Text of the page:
Film-Philosophy

Journal | Salon | Portal (ISSN 1466-4615)

Vol. 6 No. 49, December 2002

 

 

Roger Dawkins

 

An Infrared Vision of the World

Deleuze, the Sign, and _In the Mood for Love_

 

 

'The cinema does not just present images, it surrounds them with a world.' Gilles Deleuze [1]

 

I often imagine how good it would be to have a pair of those infrared binoculars -- the ones always used by the hero in movies to see what's ordinarily hidden by darkness. Similar is the alien's vision of warmth in _Predator_. In this film the commandos, led by Arnold Schwarzenegger, cannot escape the prying eyes that see the warmth of their bodies (no matter how much guerrilla is in their warfare).

 

My binoculars would be more like glasses though, and could be adjusted to various settings depending on my mood. But I'd still use them as a way of seeing what ordinarily wasn't there -- in other words, what is there but perhaps invisible. Like someone's thoughts for example, or their emotions. Perhaps I could set my glasses to see the oxygen being sucked up by a mass of dancers in a nightclub; the heat from the sun in the shade; the light reflecting off the ocean while I surf; and the ideas before they're formed in my head.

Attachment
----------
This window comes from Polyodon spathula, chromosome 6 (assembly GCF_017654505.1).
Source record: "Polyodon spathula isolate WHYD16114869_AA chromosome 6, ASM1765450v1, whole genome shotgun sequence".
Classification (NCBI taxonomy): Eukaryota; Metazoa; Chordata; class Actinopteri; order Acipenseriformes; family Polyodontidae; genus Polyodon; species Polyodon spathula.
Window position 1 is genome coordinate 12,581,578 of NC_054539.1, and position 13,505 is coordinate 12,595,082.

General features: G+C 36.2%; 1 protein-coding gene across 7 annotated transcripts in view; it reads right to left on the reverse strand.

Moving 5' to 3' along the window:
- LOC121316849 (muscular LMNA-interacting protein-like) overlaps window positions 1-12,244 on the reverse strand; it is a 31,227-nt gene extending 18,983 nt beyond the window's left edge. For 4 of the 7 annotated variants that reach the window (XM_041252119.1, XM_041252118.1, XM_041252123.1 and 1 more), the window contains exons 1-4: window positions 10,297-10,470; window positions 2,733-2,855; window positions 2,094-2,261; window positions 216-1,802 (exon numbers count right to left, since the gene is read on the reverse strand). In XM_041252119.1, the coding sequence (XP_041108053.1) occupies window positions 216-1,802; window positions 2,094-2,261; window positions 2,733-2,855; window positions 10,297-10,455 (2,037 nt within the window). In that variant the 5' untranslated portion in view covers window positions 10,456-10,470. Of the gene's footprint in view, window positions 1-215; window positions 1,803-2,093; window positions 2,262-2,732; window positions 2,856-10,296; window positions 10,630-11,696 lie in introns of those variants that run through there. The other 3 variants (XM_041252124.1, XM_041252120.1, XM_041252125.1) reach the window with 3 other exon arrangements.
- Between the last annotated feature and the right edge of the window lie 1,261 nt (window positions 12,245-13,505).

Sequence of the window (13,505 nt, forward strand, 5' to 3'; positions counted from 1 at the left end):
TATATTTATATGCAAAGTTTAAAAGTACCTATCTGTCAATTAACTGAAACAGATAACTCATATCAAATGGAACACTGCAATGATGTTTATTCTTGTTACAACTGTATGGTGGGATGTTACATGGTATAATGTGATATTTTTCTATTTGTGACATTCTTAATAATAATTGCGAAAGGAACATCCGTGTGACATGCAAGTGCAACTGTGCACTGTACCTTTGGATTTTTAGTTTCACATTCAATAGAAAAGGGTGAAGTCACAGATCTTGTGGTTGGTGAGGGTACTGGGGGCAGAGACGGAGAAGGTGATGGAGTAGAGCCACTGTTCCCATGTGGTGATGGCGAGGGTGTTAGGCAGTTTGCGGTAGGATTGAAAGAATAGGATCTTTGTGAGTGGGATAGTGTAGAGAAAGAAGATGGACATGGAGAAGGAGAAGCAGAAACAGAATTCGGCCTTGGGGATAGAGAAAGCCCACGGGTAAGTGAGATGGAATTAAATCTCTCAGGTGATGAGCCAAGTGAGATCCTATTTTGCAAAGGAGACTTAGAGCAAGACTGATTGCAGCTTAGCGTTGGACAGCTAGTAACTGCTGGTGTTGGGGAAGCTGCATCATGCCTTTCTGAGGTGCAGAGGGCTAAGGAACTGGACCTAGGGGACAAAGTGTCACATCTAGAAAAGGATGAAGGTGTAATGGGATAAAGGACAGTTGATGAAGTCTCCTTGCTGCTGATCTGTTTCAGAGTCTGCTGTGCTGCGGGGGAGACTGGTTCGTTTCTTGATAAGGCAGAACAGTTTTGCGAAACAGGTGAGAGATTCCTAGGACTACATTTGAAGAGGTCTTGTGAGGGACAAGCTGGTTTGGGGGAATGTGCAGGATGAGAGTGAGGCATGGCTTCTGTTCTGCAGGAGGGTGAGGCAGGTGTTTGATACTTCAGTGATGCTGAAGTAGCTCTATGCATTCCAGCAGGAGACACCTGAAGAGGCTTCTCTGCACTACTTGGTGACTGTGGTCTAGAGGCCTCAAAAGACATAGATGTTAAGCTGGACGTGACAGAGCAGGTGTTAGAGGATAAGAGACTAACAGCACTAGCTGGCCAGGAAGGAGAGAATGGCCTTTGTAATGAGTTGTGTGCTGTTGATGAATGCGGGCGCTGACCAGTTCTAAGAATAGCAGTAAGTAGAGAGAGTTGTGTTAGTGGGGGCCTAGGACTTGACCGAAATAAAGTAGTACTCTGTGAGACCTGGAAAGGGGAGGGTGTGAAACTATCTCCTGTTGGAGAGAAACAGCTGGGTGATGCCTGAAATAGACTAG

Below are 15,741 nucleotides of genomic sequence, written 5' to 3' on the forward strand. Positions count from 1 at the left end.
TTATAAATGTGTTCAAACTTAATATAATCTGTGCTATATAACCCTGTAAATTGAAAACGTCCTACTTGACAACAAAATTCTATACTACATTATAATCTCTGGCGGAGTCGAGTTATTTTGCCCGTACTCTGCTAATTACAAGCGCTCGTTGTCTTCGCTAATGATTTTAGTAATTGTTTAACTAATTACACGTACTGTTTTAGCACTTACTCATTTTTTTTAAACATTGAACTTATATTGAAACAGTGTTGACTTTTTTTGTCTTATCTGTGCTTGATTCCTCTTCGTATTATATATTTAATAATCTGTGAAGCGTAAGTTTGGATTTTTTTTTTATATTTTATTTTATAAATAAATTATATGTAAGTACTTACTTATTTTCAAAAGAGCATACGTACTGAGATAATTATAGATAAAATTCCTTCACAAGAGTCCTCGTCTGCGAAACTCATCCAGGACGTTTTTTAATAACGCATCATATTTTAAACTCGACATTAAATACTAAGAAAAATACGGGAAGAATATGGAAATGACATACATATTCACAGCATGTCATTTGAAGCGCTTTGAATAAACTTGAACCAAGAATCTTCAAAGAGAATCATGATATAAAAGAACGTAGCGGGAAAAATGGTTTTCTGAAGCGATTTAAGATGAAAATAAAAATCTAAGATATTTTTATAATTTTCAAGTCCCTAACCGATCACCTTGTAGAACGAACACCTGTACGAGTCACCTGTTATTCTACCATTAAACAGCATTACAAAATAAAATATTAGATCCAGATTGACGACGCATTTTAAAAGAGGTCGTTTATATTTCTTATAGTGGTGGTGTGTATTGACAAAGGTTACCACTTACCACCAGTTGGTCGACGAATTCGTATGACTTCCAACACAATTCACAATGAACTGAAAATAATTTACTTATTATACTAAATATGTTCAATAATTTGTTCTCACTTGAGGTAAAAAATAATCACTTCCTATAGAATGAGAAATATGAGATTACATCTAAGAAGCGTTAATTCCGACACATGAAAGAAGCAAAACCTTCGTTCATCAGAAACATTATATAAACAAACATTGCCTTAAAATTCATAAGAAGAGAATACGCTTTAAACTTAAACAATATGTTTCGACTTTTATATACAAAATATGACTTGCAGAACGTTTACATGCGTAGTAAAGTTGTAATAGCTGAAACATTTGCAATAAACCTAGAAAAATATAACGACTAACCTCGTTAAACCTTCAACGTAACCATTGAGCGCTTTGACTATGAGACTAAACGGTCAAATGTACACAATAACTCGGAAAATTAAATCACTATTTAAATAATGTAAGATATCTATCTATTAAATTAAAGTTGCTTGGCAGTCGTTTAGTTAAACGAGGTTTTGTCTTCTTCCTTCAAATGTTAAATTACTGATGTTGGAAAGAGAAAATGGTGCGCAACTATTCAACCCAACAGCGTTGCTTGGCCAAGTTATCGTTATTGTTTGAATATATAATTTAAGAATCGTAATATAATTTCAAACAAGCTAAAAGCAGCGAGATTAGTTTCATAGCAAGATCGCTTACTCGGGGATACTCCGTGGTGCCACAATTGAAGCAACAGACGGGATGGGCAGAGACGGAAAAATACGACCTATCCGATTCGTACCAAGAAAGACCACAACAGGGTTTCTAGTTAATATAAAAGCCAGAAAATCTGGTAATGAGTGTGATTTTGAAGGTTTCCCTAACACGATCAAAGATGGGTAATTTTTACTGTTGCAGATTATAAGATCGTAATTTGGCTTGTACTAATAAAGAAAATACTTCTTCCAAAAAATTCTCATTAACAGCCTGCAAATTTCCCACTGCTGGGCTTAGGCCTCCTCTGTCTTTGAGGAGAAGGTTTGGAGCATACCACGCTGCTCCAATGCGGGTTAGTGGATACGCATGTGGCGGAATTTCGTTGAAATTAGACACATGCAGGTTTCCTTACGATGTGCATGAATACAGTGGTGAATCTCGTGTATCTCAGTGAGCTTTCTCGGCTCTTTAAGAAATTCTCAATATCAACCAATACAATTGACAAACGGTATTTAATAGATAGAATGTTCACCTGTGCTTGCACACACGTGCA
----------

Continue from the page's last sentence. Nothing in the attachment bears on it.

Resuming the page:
It is with this sense that I watch Wong Kar-Wei's 2001 film _In the Mood for Love_. Yet particular about this film is that I don't need special glasses, because everything's in plain view already. _In the Mood for Love_ is like a melting pot of 1960s life in Hong Kong.

 

It presents to us the hustle and bustle of life as we usually see it, but it also shows certain things that are ordinarily invisible -- no less real, simply less visible. For instance, it shows all the relations, like a harlequin's cape, which surround everything and from which every character chooses a course of action. It shows the emotions that circulate prior to the protagonists' feelings. It shows the virtual thoughts from which every thought is a meaningful expression.

 

For me, Wong Kar-Wei's film is an infrared perspective on the world, and in this paper I want to consider how this is the case. How does this film open onto a virtual dimension of what is given, onto the affections, actions, and thoughts from which every object and body is a meaningful expression? How does _In the Mood for Love_ let us see what is real but ordinarily invisible?